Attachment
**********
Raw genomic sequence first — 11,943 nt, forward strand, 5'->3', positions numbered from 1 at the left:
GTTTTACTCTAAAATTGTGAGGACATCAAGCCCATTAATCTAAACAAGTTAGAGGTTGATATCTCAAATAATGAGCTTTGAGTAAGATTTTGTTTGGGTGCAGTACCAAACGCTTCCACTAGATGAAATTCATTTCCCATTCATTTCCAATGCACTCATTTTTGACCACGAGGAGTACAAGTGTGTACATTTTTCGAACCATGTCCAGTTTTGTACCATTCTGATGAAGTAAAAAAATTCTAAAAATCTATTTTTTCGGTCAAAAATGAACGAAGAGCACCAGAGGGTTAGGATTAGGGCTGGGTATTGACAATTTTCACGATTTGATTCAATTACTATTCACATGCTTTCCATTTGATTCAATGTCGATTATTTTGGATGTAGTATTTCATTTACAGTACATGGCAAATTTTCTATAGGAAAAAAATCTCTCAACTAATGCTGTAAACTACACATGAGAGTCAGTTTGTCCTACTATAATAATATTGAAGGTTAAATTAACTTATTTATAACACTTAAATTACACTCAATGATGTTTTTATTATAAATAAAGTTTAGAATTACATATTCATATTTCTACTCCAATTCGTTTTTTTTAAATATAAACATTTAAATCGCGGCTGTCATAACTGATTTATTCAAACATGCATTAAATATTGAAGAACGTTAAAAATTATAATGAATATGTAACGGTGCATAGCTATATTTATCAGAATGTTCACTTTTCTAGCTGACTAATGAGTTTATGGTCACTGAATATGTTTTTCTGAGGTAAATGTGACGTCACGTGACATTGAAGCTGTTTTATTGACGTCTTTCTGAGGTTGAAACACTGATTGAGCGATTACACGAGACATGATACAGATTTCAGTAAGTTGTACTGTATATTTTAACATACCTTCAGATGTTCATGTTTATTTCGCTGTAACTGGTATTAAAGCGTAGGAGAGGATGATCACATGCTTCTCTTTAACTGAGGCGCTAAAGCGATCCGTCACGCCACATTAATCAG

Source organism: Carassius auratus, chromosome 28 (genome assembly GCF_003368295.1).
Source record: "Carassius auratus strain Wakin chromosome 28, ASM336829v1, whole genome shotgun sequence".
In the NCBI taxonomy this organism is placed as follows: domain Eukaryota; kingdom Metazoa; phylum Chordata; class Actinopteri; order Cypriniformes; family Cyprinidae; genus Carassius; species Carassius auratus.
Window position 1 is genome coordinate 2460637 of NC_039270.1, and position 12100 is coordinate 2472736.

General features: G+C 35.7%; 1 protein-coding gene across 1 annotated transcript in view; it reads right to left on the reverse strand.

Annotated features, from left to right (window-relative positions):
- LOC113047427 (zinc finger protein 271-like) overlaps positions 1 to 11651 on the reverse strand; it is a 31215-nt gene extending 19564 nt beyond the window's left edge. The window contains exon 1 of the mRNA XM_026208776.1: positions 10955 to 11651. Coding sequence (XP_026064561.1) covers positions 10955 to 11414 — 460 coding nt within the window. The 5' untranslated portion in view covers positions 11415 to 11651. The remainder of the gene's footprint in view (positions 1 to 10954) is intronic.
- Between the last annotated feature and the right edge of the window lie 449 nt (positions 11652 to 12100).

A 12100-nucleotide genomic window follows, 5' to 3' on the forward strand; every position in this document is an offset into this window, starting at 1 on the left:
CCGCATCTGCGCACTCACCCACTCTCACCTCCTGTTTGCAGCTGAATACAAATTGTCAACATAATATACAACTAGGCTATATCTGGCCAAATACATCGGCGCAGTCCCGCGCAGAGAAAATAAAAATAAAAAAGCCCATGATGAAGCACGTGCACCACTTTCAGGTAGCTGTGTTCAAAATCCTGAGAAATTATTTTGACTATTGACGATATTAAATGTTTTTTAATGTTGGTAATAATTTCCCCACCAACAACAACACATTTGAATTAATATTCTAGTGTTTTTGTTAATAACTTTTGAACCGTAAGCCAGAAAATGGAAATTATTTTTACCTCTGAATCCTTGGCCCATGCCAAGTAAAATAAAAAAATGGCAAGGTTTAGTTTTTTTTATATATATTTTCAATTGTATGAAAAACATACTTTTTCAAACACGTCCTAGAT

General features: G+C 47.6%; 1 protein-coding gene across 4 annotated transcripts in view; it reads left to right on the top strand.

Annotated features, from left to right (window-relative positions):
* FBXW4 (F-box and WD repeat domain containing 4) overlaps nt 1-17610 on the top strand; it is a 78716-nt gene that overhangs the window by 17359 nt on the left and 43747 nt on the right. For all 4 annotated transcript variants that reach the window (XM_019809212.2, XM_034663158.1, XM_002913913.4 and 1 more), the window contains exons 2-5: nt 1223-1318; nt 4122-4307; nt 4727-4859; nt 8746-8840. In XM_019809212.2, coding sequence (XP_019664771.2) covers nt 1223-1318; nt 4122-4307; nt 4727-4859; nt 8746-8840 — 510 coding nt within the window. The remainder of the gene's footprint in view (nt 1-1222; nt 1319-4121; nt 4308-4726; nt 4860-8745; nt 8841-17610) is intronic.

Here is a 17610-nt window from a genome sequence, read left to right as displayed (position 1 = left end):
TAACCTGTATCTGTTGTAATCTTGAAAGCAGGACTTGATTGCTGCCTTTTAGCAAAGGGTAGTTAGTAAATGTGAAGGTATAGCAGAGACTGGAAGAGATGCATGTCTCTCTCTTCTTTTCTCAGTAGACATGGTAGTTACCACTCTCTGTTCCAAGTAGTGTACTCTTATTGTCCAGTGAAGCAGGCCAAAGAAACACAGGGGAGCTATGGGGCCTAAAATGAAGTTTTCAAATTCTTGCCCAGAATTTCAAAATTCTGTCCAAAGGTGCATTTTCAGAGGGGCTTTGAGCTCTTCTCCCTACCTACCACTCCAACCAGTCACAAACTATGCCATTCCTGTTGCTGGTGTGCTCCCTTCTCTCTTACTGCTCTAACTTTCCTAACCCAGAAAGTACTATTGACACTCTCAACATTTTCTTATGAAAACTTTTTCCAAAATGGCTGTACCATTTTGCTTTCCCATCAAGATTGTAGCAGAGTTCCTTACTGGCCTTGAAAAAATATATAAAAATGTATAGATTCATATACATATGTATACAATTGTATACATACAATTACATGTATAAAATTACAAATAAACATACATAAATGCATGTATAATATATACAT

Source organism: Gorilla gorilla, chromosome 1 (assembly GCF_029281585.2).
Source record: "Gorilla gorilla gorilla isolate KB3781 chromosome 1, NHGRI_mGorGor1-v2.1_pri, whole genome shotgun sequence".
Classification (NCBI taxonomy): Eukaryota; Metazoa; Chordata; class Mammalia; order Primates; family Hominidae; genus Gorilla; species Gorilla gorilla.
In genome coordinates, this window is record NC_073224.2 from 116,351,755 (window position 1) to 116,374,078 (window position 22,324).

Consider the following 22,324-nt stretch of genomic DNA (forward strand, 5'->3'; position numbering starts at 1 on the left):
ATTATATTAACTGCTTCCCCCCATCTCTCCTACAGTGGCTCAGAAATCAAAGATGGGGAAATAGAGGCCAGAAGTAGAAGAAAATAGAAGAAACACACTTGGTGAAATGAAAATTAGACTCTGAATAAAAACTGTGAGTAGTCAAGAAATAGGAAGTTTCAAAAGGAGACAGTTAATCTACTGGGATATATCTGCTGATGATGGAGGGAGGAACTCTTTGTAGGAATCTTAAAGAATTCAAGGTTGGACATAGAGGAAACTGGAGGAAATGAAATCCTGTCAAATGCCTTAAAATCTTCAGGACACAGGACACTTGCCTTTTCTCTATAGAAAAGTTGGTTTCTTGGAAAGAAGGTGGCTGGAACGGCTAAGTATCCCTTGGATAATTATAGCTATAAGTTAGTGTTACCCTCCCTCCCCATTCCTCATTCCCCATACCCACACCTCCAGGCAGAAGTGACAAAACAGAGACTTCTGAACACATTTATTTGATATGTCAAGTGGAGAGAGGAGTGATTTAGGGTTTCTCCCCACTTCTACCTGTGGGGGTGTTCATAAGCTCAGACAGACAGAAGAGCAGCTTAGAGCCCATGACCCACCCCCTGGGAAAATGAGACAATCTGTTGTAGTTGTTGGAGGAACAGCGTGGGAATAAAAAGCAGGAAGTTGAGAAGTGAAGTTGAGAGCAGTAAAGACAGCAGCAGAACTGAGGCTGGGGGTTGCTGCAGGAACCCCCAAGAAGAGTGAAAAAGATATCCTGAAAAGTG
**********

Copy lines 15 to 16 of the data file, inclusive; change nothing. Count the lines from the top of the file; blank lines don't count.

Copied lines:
* FBXW4 (F-box and WD repeat domain containing 4) overlaps nt 1-17610 on the top strand; it is a 78716-nt gene that overhangs the window by 17359 nt on the left and 43747 nt on the right. For all 4 annotated transcript variants that reach the window (XM_019809212.2, XM_034663158.1, XM_002913913.4 and 1 more), the window contains exons 2-5: nt 1223-1318; nt 4122-4307; nt 4727-4859; nt 8746-8840. In XM_019809212.2, coding sequence (XP_019664771.2) covers nt 1223-1318; nt 4122-4307; nt 4727-4859; nt 8746-8840 — 510 coding nt within the window. The remainder of the gene's footprint in view (nt 1-1222; nt 1319-4121; nt 4308-4726; nt 4860-8745; nt 8841-17610) is intronic.

Here is a 17610-nt window from a genome sequence, read left to right as displayed (position 1 = left end):